In the end, the Chinese regime speaks with archaic language–that is indeed, occasionally frightening–but acts like a modern state. Today’s CCP leadership certainly prefers to depoliticize and to quantify, to argue that it is pursuing “development,” “progress,” and “modernization” without giving the Chinese people much of a voice to prevent them from doing so. But so do other modern states. China today is far from the catastrophes of its high modern era, namely the Great Leap Forward. Let us all be thankful that this is so.

Proto-Democratization in China?

Yesterday’s Washington Post included a story that seemed to portray the Chinese Communist Party’s increasingly sophisticated efforts to track and respond to popular opinion as a kind of democratization. Reporter Simon Denyer wrote:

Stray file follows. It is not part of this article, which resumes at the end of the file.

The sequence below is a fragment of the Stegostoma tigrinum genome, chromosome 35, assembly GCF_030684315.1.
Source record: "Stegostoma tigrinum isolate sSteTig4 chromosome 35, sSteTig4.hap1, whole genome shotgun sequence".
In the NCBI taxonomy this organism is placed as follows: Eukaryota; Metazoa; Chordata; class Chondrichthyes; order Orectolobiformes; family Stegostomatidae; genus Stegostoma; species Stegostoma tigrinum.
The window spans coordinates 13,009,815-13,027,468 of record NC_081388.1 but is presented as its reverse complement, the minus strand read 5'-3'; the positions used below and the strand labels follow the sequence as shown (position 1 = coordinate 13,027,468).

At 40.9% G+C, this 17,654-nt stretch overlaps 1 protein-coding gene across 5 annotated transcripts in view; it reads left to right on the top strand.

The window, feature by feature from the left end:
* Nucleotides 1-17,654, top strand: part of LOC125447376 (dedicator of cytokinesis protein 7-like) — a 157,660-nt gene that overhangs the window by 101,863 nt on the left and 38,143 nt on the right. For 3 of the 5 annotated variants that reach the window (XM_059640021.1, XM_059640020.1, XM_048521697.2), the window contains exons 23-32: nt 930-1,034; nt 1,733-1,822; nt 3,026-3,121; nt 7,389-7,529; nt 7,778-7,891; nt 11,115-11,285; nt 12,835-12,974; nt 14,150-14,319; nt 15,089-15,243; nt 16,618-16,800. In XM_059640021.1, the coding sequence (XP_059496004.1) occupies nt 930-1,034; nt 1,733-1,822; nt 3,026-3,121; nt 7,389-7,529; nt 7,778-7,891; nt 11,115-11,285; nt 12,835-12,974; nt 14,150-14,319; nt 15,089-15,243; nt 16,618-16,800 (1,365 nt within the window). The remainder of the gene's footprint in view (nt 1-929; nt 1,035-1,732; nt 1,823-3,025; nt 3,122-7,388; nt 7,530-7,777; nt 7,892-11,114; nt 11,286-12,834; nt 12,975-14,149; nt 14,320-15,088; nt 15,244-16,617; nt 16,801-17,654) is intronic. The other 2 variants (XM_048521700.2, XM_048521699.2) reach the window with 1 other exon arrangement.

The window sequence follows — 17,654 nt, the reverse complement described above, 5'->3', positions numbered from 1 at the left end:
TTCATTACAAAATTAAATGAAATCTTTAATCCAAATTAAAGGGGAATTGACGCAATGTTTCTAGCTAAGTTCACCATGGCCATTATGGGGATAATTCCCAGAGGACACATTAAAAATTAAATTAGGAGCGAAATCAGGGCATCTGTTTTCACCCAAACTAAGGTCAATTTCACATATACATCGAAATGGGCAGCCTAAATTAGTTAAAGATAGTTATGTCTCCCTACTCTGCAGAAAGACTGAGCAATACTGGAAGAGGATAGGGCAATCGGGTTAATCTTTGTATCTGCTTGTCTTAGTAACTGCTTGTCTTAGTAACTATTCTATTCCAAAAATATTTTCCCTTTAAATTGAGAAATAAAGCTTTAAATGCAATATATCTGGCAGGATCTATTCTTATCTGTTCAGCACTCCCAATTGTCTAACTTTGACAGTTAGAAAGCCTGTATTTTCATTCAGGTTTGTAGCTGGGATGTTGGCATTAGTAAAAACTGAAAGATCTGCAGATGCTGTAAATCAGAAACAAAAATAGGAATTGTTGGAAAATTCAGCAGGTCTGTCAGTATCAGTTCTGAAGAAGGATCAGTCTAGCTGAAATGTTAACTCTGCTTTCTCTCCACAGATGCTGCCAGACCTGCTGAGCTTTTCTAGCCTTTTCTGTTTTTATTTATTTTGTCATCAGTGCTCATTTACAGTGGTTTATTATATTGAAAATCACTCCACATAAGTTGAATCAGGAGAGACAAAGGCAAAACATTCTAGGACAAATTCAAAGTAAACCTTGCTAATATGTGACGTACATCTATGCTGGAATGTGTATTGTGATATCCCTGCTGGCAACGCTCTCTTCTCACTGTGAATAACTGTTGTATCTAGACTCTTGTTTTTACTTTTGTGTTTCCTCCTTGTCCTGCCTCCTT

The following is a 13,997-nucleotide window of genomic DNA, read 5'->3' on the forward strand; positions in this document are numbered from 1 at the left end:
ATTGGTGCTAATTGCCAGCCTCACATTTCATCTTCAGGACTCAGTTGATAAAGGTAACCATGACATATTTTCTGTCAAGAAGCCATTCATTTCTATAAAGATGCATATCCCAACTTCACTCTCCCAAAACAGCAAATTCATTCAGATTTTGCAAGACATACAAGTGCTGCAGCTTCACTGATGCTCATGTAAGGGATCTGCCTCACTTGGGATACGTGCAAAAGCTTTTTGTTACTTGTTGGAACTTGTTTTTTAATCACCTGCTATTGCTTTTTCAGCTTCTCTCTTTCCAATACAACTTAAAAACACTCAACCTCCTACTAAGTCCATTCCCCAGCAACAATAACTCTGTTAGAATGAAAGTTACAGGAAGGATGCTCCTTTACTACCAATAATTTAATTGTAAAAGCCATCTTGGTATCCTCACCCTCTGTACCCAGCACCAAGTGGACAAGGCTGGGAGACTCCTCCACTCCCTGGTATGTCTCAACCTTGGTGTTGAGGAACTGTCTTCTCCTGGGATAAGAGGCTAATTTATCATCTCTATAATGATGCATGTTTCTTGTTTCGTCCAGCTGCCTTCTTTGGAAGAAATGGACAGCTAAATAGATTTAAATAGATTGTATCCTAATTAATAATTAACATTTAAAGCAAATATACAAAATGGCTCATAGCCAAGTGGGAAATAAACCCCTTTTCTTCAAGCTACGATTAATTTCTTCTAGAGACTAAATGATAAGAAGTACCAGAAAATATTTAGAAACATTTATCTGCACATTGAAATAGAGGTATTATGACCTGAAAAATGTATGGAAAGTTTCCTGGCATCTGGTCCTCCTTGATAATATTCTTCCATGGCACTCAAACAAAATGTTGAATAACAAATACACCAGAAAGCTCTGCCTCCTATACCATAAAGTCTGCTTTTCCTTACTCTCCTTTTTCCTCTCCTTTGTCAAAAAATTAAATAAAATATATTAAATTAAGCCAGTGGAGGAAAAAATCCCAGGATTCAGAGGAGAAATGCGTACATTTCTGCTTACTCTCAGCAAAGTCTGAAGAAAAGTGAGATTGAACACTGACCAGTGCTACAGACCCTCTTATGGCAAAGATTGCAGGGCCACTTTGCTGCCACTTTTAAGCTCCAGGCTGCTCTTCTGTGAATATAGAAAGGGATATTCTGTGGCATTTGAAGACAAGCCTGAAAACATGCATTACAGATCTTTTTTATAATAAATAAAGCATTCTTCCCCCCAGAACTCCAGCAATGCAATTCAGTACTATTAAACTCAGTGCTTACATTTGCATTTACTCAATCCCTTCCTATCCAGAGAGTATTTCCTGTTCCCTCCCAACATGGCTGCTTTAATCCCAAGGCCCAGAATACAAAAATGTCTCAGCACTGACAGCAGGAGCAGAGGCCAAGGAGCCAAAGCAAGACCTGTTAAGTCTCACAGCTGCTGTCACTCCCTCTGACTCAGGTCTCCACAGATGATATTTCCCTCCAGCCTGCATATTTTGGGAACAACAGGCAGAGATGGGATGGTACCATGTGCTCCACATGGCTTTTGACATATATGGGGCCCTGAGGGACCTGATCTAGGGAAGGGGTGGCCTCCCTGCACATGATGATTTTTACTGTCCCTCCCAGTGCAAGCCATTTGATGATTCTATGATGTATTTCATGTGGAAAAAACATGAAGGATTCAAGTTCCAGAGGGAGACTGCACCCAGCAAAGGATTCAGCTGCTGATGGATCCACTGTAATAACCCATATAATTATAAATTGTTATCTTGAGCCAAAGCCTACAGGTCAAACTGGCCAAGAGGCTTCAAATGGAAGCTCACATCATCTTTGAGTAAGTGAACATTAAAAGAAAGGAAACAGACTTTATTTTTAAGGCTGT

The government is trying to understand public opinion on an unprecedented scale. In response to government demand, opinion monitoring centers have sprung up in state-run news organizations and universities to mine and interpret the vast rivers of chatter on the Internet. At the same time, the authorities are hiring firms to poll people about everything from traffic management to tax policy.

According to Denyer, these endeavors represent a significant change from the past and are having a real impact on decision-making:

The idea of actually listening to the opinions of the Chinese people is a radical departure for a Communist dictatorship more used to persecuting ordinary citizens for their criticism…Increasingly, public opposition to a proposal can shape policy, although not yet on issues vital to the party’s interests, such as political reform.